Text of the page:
The "Son of Sam" Case: Legislative Implications

Description:

In Simon & Schuster, Inc. v. Members of the new York State Crime Victims Board, the U.S. Supreme Court held that New York State's "Son of Sam" law was inconsistent with the First Amendment's guarantee of freedom of speech and press. This report examines the Supreme Court decision and then considers whether its rationale renders the federal law unconstitutional. Concluding that it likely does, the report considers whether it would be possible to enact a constitutional Son-of-Sam statute. Finally, the report takes note of some state Son-of-Sam statutes that have been enacted since the Supreme Court decision.

Creator(s):
Creation Date: November 30, 1998
Partner(s):
UNT Libraries Government Documents Department
Collection(s):
Congressional Research Service Reports
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Place of Publication: Washington, D.C.
Date(s):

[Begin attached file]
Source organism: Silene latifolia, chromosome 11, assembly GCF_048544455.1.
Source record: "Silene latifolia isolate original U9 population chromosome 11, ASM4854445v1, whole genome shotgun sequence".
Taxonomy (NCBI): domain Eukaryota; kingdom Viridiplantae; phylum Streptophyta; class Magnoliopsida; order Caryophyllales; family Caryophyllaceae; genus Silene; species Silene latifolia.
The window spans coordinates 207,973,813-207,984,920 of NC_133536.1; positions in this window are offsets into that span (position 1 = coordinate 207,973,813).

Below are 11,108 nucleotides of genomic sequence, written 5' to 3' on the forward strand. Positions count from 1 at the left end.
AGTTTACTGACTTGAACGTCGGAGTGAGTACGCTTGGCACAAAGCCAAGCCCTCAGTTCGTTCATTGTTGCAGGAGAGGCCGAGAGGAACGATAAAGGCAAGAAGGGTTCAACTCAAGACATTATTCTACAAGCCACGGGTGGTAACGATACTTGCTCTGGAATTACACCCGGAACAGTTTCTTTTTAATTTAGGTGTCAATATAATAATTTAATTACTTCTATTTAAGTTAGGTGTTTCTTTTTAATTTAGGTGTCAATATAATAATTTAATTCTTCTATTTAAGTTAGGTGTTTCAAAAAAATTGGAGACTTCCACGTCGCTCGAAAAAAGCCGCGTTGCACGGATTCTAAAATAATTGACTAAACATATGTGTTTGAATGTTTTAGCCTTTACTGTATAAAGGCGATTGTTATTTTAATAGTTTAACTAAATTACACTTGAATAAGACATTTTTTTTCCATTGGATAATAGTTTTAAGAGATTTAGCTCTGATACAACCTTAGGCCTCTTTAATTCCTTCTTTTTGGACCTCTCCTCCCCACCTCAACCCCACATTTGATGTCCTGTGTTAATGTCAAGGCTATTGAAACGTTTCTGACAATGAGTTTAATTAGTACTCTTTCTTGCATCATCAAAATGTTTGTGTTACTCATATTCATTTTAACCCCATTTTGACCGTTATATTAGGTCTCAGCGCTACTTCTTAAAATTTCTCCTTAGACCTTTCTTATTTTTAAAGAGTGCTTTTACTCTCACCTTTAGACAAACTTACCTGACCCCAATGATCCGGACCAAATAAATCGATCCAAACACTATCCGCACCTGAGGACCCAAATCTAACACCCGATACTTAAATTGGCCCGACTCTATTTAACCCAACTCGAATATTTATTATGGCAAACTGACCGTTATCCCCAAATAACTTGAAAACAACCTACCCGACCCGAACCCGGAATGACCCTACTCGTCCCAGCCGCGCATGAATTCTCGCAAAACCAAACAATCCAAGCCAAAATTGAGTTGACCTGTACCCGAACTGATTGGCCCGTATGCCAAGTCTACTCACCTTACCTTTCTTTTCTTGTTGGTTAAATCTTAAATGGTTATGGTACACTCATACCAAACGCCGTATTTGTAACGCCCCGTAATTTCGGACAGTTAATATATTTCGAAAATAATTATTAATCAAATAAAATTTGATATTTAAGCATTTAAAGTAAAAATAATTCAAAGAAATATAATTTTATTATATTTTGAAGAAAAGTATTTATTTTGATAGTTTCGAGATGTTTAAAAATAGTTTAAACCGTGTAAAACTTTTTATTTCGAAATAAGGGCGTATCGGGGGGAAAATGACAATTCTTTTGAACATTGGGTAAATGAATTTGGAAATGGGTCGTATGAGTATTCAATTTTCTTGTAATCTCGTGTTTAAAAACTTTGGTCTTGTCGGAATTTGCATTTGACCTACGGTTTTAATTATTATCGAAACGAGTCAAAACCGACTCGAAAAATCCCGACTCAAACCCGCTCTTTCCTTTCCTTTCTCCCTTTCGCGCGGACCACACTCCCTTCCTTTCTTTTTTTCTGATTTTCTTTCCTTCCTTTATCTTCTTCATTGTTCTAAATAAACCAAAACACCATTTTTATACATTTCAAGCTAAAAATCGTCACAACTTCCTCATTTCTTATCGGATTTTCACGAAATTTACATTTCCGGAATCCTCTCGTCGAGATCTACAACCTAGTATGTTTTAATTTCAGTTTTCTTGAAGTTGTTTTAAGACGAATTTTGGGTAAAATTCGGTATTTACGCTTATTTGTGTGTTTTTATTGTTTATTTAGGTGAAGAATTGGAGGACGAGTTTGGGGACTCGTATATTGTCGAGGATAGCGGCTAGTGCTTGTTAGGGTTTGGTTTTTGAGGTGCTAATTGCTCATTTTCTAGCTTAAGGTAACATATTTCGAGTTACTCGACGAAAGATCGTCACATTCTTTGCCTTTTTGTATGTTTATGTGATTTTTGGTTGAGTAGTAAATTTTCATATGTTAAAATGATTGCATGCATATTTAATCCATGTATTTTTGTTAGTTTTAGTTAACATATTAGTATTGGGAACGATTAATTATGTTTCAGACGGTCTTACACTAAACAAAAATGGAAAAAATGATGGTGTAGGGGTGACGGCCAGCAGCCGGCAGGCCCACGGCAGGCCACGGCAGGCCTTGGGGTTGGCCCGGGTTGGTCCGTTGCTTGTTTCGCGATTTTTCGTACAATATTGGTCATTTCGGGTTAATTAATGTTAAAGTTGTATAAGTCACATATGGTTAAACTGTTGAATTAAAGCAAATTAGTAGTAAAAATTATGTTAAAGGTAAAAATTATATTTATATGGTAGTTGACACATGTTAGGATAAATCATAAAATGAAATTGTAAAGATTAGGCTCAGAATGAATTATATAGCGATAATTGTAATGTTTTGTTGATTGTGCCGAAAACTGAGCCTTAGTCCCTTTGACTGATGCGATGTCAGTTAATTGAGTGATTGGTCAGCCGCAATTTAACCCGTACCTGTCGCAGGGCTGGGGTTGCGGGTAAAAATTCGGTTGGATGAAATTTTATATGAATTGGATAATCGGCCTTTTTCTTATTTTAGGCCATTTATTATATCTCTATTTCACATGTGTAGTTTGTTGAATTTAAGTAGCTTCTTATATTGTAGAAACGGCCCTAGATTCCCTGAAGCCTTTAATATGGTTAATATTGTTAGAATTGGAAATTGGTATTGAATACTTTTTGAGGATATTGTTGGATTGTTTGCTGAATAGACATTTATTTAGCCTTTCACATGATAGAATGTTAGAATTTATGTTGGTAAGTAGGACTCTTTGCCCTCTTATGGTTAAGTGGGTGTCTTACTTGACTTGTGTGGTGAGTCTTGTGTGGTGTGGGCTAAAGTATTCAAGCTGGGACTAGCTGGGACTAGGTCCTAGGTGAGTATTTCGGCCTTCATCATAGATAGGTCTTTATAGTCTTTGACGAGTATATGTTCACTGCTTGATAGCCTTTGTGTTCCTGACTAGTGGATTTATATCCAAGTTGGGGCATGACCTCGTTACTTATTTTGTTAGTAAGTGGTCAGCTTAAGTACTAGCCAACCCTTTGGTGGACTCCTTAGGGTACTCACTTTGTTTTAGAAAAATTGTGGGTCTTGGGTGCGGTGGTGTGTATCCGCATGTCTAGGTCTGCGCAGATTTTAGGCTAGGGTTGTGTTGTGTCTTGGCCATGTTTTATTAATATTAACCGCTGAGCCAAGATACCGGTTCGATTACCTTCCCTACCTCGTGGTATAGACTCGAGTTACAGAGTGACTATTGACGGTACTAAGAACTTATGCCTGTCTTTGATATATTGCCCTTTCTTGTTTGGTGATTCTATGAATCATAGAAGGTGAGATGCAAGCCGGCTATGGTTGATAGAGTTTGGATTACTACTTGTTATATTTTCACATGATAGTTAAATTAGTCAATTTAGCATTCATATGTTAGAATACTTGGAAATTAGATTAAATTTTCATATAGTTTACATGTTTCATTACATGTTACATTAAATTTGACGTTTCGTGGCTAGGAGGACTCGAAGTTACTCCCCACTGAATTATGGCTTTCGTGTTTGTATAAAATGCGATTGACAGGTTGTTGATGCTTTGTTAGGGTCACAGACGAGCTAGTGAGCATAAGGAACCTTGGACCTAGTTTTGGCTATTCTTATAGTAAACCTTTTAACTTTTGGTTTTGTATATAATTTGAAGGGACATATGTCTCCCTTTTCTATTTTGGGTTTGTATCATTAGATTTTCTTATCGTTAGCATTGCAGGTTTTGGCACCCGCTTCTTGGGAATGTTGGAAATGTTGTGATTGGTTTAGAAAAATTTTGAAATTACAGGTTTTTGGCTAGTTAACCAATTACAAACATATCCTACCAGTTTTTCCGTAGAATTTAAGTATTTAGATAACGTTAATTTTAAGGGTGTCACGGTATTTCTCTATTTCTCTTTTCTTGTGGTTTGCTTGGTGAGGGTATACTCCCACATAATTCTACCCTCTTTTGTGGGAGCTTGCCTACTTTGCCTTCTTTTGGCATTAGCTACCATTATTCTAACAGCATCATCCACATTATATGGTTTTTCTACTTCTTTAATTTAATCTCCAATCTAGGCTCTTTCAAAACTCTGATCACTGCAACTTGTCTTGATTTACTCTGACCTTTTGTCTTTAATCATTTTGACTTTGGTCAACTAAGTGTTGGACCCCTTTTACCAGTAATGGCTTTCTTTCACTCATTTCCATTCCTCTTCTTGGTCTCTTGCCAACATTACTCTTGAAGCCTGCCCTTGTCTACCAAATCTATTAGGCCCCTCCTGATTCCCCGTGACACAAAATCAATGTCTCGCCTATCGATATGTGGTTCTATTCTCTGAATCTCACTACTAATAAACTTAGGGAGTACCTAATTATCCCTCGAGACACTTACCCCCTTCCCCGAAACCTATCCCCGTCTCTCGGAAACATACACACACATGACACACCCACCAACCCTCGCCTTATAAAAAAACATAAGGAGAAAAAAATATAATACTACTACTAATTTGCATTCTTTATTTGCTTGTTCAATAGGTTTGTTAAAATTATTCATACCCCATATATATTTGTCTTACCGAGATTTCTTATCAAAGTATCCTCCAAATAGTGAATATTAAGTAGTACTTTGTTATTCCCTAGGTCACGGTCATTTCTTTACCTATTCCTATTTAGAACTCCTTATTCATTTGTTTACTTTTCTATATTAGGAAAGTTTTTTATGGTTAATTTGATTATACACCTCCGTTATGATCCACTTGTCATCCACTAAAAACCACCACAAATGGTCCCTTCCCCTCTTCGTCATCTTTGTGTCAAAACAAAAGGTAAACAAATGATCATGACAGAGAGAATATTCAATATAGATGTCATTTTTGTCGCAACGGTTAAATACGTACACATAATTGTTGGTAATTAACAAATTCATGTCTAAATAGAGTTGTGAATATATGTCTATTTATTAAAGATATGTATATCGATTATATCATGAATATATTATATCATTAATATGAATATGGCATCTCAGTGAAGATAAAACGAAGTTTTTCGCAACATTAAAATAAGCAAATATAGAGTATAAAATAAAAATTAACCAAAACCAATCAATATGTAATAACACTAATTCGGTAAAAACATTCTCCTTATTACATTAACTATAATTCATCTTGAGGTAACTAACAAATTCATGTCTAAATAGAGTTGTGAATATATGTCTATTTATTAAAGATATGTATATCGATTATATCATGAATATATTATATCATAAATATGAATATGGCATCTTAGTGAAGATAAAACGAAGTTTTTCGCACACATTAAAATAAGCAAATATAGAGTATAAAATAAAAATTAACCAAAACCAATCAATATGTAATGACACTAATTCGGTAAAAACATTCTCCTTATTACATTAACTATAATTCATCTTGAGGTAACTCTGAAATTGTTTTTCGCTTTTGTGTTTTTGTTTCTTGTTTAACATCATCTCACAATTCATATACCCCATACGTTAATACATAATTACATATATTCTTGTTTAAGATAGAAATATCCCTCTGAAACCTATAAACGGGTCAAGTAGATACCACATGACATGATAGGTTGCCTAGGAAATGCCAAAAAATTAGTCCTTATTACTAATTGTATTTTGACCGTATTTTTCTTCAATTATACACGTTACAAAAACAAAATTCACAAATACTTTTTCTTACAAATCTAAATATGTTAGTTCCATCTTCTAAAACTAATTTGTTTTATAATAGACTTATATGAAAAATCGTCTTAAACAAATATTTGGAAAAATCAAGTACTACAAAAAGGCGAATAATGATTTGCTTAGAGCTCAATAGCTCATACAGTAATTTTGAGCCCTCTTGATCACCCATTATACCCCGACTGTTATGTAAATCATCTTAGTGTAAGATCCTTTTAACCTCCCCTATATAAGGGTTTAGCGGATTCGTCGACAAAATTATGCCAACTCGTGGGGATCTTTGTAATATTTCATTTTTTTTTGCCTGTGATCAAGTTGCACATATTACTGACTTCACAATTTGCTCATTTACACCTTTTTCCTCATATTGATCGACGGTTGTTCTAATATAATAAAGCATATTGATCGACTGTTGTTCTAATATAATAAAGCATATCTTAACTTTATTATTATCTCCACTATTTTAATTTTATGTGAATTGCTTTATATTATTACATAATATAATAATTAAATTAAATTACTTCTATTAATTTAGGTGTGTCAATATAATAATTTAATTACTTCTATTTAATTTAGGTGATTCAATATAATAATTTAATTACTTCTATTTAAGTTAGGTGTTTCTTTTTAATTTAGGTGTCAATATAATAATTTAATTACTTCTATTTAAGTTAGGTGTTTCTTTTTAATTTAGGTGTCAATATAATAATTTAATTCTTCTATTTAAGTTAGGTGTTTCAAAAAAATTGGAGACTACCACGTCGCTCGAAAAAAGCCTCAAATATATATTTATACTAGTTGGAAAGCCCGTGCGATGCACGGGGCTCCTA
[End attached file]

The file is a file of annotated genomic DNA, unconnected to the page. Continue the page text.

• Creation: November 30, 1998
Description:

In Simon & Schuster, Inc. v. Members of the new York State Crime Victims Board, the U.S. Supreme Court held that New York State's "Son of Sam" law was inconsistent with the First Amendment's guarantee of freedom of speech and press. This report examines the Supreme Court decision and then considers whether its rationale renders the federal law unconstitutional. Concluding that it likely does, the report considers whether it would be possible to enact a constitutional Son-of-Sam statute. Finally, the report takes note of some state Son-of-Sam statutes that have been enacted since the Supreme Court decision.

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11 pages.

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Partner:
UNT Libraries Government Documents Department
Collection:
Congressional Research Service Reports
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Resource Type: Report
Format: Text